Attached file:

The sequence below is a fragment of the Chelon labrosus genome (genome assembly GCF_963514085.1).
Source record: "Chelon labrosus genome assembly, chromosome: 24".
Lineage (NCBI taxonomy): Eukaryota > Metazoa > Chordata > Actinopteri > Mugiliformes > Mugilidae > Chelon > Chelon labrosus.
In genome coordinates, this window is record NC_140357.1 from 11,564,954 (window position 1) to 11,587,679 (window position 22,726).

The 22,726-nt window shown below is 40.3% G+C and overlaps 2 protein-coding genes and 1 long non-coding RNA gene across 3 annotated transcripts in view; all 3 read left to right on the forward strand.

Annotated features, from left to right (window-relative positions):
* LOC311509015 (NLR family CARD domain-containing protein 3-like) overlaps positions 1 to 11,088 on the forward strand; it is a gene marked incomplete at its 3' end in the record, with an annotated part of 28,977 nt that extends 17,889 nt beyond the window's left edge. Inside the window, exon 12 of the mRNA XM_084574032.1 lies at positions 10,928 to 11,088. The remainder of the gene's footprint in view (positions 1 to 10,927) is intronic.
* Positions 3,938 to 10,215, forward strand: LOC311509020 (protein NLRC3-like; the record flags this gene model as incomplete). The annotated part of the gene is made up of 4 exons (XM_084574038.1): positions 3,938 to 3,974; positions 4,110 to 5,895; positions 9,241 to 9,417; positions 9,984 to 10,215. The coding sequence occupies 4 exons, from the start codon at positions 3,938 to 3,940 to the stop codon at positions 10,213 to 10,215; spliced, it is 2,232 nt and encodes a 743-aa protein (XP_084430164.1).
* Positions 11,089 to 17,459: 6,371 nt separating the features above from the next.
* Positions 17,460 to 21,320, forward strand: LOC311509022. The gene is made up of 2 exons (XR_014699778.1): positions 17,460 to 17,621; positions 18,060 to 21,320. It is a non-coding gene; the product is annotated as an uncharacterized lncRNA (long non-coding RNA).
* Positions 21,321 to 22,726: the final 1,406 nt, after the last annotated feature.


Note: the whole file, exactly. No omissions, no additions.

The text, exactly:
The sequence below is a fragment of the Chelon labrosus genome (genome assembly GCF_963514085.1).
Source record: "Chelon labrosus genome assembly, chromosome: 24".
Lineage (NCBI taxonomy): Eukaryota > Metazoa > Chordata > Actinopteri > Mugiliformes > Mugilidae > Chelon > Chelon labrosus.
In genome coordinates, this window is record NC_140357.1 from 11,564,954 (window position 1) to 11,587,679 (window position 22,726).

The 22,726-nt window shown below is 40.3% G+C and overlaps 2 protein-coding genes and 1 long non-coding RNA gene across 3 annotated transcripts in view; all 3 read left to right on the forward strand.

Annotated features, from left to right (window-relative positions):
* LOC311509015 (NLR family CARD domain-containing protein 3-like) overlaps positions 1 to 11,088 on the forward strand; it is a gene marked incomplete at its 3' end in the record, with an annotated part of 28,977 nt that extends 17,889 nt beyond the window's left edge. Inside the window, exon 12 of the mRNA XM_084574032.1 lies at positions 10,928 to 11,088. The remainder of the gene's footprint in view (positions 1 to 10,927) is intronic.
* Positions 3,938 to 10,215, forward strand: LOC311509020 (protein NLRC3-like; the record flags this gene model as incomplete). The annotated part of the gene is made up of 4 exons (XM_084574038.1): positions 3,938 to 3,974; positions 4,110 to 5,895; positions 9,241 to 9,417; positions 9,984 to 10,215. The coding sequence occupies 4 exons, from the start codon at positions 3,938 to 3,940 to the stop codon at positions 10,213 to 10,215; spliced, it is 2,232 nt and encodes a 743-aa protein (XP_084430164.1).
* Positions 11,089 to 17,459: 6,371 nt separating the features above from the next.
* Positions 17,460 to 21,320, forward strand: LOC311509022. The gene is made up of 2 exons (XR_014699778.1): positions 17,460 to 17,621; positions 18,060 to 21,320. It is a non-coding gene; the product is annotated as an uncharacterized lncRNA (long non-coding RNA).
* Positions 21,321 to 22,726: the final 1,406 nt, after the last annotated feature.